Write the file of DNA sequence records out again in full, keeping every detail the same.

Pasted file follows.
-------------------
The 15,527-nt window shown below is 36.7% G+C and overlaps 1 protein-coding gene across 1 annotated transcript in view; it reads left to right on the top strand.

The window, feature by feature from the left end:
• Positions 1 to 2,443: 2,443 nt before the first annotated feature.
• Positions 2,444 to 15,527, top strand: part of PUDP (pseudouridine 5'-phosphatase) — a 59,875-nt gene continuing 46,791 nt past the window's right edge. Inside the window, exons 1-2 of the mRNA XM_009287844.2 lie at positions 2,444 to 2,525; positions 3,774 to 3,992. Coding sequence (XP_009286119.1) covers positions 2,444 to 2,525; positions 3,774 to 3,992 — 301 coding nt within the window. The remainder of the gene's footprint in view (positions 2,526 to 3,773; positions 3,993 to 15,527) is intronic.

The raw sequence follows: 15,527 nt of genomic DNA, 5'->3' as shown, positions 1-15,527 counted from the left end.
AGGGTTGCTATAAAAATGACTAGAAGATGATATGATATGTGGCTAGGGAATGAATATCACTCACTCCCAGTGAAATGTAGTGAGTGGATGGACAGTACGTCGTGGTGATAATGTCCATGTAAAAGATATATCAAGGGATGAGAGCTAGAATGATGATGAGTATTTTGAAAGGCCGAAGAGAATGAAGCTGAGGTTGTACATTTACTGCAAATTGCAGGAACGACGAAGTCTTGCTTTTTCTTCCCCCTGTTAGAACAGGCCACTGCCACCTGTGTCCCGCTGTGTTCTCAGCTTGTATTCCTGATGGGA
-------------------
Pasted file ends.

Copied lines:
The 15,527-nt window shown below is 36.7% G+C and overlaps 1 protein-coding gene across 1 annotated transcript in view; it reads left to right on the top strand.

The window, feature by feature from the left end:
• Positions 1 to 2,443: 2,443 nt before the first annotated feature.
• Positions 2,444 to 15,527, top strand: part of PUDP (pseudouridine 5'-phosphatase) — a 59,875-nt gene continuing 46,791 nt past the window's right edge. Inside the window, exons 1-2 of the mRNA XM_009287844.2 lie at positions 2,444 to 2,525; positions 3,774 to 3,992. Coding sequence (XP_009286119.1) covers positions 2,444 to 2,525; positions 3,774 to 3,992 — 301 coding nt within the window. The remainder of the gene's footprint in view (positions 2,526 to 3,773; positions 3,993 to 15,527) is intronic.

The raw sequence follows: 15,527 nt of genomic DNA, 5'->3' as shown, positions 1-15,527 counted from the left end.
AGGGTTGCTATAAAAATGACTAGAAGATGATATGATATGTGGCTAGGGAATGAATATCACTCACTCCCAGTGAAATGTAGTGAGTGGATGGACAGTACGTCGTGGTGATAATGTCCATGTAAAAGATATATCAAGGGATGAGAGCTAGAATGATGATGAGTATTTTGAAAGGCCGAAGAGAATGAAGCTGAGGTTGTACATTTACTGCAAATTGCAGGAACGACGAAGTCTTGCTTTTTCTTCCCCCTGTTAGAACAGGCCACTGCCACCTGTGTCCCGCTGTGTTCTCAGCTTGTATTCCTGATGGGA